BARCELONA .- The Fundació Joan Miró
presents Implicit Sound, the second cycle of exhibitions for Espai 13 curated by multidisciplinary artist TRES.
The title of the project not only stresses its connection with the previous Espai 13 cycle, Explicit Silence, but also reflects visual artists growing interest in using sound in their work.
The five participants in this project are all eminently visual artists who use sound in an implicit fashion, i.e. by including sound in their work though not necessarily as the main component. Their preference for installations suggests a form of art without any limitations in terms of expressive resources, where the transformation of space tends to be a central aspect.
Implicit Sound is not therefore in essence a cycle on sound, and even less so one on sound art. It is a visual arts cycle that aims to express our interest in a form of sound hidden or contained in pieces by certain visual artists without ever playing a major role. The cycle follows in the same vein as Explicit Silence in that it refers to sound as a concept closely linked to silence, either by its nature as tacit or understood, the discreet way it is approached or the specific meaning artists give it.
Current trends in contemporary art show a clear interest in sound and music. With Implicit Sound, Espai 13 at the Fundació Joan Miró is keen to reflect this general interest and add a fresh touch which we think defines a certain trend in up-and coming contemporary art.
The artists selected by Tres for the cycle are: Marcus Coates (London, 1968), Esther Mañas / Arash Moori (Madrid, 1974 / Birmingham, 1977), Michael Sailstorfer (Vilsbiburg, Germany, 1979), Su-Mei Tse (Luxembourg, 1973) and João Onofre (Lisbon, 1976).
Marcus Coates (London, 1968) is one of the most original artists to come out of the United Kingdom in recent years an eccentric Englishman of the kind we thought had become extinct. Through his films and performances, Coates takes audiences on a dark journey full of humour to explore the true power of the imagination and the relationships between nature and culture, as well as questioning the role of artists in society.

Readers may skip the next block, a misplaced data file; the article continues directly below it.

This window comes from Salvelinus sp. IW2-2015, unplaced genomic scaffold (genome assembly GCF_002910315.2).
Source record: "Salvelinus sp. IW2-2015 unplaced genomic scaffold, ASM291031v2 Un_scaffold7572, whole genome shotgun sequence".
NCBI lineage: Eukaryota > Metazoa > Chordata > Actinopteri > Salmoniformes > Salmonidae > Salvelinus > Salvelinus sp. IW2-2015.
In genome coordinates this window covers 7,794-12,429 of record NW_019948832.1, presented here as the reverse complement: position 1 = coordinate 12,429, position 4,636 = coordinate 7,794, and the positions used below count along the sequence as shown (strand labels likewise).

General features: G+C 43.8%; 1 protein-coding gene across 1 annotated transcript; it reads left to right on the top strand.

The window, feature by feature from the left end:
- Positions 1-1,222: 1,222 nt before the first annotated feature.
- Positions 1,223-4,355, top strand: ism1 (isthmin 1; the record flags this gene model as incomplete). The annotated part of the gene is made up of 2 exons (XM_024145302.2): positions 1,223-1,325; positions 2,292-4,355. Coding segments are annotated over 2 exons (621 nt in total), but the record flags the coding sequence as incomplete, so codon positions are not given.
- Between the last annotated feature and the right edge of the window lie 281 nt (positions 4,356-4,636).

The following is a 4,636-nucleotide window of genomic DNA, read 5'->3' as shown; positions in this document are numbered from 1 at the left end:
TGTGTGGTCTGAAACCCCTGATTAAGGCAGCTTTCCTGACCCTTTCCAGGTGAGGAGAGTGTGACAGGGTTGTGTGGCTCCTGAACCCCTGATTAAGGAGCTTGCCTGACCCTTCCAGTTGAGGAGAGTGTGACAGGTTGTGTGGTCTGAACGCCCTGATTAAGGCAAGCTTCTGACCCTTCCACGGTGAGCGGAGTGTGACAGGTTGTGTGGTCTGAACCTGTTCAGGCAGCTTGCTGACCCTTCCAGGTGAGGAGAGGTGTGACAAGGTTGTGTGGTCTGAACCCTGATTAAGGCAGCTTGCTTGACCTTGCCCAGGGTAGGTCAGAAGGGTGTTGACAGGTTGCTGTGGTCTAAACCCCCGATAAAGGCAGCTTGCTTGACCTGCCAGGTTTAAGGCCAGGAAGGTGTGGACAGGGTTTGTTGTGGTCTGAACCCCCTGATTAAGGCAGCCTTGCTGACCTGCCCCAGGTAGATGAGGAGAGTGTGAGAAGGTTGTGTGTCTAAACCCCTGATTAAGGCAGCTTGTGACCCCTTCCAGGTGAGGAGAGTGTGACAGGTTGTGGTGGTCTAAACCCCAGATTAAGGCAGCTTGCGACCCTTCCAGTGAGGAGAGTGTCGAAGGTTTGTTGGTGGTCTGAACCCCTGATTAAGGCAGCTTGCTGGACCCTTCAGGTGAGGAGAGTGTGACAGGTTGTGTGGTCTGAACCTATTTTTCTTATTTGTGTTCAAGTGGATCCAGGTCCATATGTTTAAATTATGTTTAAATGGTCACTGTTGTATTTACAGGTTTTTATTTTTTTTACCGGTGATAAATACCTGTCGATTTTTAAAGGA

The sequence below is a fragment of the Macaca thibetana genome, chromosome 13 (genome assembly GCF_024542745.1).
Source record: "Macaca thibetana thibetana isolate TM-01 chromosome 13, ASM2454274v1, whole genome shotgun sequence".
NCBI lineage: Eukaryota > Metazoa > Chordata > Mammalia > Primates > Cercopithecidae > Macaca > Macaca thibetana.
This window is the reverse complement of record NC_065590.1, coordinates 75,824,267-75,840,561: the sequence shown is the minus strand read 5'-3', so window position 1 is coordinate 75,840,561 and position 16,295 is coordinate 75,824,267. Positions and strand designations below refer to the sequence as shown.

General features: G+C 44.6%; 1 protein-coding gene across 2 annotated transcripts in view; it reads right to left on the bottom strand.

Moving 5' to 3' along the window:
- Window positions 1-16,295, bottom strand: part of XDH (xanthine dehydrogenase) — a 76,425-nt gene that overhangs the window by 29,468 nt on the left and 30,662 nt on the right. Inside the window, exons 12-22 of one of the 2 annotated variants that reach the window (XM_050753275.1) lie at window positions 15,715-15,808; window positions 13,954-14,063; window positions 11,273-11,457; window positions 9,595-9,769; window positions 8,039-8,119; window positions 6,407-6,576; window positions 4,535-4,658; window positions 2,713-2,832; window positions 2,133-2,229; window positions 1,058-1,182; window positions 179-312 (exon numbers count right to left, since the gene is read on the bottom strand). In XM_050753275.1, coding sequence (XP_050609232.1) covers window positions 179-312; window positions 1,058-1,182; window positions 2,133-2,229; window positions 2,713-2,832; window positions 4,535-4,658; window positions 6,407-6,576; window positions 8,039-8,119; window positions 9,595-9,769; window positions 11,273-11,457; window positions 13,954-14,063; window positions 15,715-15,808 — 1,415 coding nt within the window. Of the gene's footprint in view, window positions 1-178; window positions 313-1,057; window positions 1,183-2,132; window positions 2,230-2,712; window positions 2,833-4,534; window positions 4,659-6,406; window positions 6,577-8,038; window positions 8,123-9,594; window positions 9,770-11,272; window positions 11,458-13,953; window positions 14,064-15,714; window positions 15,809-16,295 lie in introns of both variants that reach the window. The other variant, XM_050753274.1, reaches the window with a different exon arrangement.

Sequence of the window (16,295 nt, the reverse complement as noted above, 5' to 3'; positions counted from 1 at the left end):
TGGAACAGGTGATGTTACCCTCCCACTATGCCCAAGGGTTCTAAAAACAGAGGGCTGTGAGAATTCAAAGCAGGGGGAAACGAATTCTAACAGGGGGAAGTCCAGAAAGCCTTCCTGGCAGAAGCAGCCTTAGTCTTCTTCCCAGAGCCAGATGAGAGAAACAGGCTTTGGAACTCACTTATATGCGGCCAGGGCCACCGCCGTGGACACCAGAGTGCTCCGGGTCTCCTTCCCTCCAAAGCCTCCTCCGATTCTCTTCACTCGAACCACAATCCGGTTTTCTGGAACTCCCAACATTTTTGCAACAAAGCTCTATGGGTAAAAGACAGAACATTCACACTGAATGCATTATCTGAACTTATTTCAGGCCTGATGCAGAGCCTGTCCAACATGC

Coates examines the limits between human and animal through a kind of experimentation that lets him turn into an animal himself. Thanks to his interest in ornithology, zoology and anthropology, he has honed a series of skills to break free of his own human condition and explore the world through the mind and body of animals by literally taking on their own skin. In his films he often plays the role of a shaman to access a lower world inhabited by birds and mammals, whose spirits he communicates with to try and understand the nature of certain difficult problems of interest to the audience, in whose name he acts. Through this power of becoming something or someone else, he tries ultimately to reveal the role of the artist as an interpretive force in society.
Coatess videos take us far away from our anthropocentric perspective and back to a time before untrammelled industrialisation and the destruction of habitats to stress our species arrogance in our disrespect for the environment. Coatess interest in both the magical and the rational suggests that the gap between belief and knowledge might not be that great.
MARCUS COATES at ESPAI 13
Coatess desire to get others involved in his transformations is perfectly reflected in Dawn Chorus (2007), an ambitious installation made up of nineteen films. Each one features a singer mimicking a bird singing at dawn from the comfort of their own home.
Working with sound technician Geoff Simple, he placed microphones in woods in Northumberland (United Kingdom) for a fortnight to record individual birdsongs in the dawn chorus. The recordings were then slowed down and passed on to the human participants all of them professional singers so they could learn them and perform them in front of the camera. The footage was then speeded up again to match the speed of the original recordings. The result is a hybrid of benign doppelgangers: an office worker becomes a wren and an old lady is transformed into a pheasant. Their heads move erratically and their chests rise and fall at a similar speed to the birds they are mimicking. Human and animal fuse in an incredibly powerful and vivid fashion, recalling the half-man, half-beast beings of ancient mythologies. Filmed in Bristol, the project is as much a portrait of British
society and its own idiosyncrasies as of our own natural world.